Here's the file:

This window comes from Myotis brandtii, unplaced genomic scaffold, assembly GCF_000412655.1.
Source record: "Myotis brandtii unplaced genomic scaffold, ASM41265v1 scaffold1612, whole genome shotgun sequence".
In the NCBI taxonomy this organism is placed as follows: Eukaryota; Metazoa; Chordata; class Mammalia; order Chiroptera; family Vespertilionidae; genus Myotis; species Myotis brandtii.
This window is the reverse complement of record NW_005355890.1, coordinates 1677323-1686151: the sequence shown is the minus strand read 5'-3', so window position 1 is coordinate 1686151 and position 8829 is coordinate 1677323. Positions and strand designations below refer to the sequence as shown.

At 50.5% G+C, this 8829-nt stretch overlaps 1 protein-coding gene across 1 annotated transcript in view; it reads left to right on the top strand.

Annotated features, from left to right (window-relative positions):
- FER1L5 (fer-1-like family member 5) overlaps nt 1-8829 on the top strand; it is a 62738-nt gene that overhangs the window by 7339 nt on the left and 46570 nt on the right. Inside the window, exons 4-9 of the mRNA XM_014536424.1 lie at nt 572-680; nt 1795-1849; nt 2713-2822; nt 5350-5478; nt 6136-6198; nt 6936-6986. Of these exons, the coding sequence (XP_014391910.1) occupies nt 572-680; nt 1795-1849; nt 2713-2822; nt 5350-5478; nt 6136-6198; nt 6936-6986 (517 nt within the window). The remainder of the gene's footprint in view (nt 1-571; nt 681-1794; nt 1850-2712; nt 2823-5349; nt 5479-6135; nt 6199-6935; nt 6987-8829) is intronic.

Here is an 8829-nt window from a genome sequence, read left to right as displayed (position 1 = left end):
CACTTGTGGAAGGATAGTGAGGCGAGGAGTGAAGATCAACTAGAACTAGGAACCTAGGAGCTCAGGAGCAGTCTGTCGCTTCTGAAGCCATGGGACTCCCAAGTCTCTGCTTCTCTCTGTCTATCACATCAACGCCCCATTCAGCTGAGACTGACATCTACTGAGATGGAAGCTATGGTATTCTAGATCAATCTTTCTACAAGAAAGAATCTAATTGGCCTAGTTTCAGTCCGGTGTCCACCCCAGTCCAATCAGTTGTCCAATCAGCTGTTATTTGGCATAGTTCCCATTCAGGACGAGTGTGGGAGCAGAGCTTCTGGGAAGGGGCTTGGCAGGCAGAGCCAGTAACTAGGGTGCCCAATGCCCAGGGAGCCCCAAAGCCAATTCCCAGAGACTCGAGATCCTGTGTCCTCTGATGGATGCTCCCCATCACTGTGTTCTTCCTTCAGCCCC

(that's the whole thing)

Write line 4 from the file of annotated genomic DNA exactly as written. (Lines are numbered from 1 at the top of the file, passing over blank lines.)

This window is the reverse complement of record NW_005355890.1, coordinates 1677323-1686151: the sequence shown is the minus strand read 5'-3', so window position 1 is coordinate 1686151 and position 8829 is coordinate 1677323. Positions and strand designations below refer to the sequence as shown.